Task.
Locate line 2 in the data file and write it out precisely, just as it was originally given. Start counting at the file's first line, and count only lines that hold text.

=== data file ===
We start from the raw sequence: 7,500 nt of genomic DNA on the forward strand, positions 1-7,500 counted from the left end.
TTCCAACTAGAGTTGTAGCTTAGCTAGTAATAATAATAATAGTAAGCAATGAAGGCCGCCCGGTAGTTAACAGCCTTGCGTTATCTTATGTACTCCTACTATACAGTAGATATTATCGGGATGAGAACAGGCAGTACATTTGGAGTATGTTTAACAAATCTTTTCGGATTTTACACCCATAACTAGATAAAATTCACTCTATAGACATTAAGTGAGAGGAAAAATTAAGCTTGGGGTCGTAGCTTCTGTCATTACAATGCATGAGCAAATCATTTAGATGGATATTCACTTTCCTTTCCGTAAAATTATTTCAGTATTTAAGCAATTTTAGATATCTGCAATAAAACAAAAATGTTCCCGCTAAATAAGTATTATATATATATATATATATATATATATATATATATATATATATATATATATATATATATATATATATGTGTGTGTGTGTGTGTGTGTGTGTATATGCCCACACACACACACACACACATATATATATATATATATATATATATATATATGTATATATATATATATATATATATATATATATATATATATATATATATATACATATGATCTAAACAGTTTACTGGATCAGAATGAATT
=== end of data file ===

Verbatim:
TTCCAACTAGAGTTGTAGCTTAGCTAGTAATAATAATAATAGTAAGCAATGAAGGCCGCCCGGTAGTTAACAGCCTTGCGTTATCTTATGTACTCCTACTATACAGTAGATATTATCGGGATGAGAACAGGCAGTACATTTGGAGTATGTTTAACAAATCTTTTCGGATTTTACACCCATAACTAGATAAAATTCACTCTATAGACATTAAGTGAGAGGAAAAATTAAGCTTGGGGTCGTAGCTTCTGTCATTACAATGCATGAGCAAATCATTTAGATGGATATTCACTTTCCTTTCCGTAAAATTATTTCAGTATTTAAGCAATTTTAGATATCTGCAATAAAACAAAAATGTTCCCGCTAAATAAGTATTATATATATATATATATATATATATATATATATATATATATATATATATATATATATATATATATATGTGTGTGTGTGTGTGTGTGTGTGTATATGCCCACACACACACACACACACATATATATATATATATATATATATATATATATGTATATATATATATATATATATATATATATATATATATATATATATATATACATATGATCTAAACAGTTTACTGGATCAGAATGAATT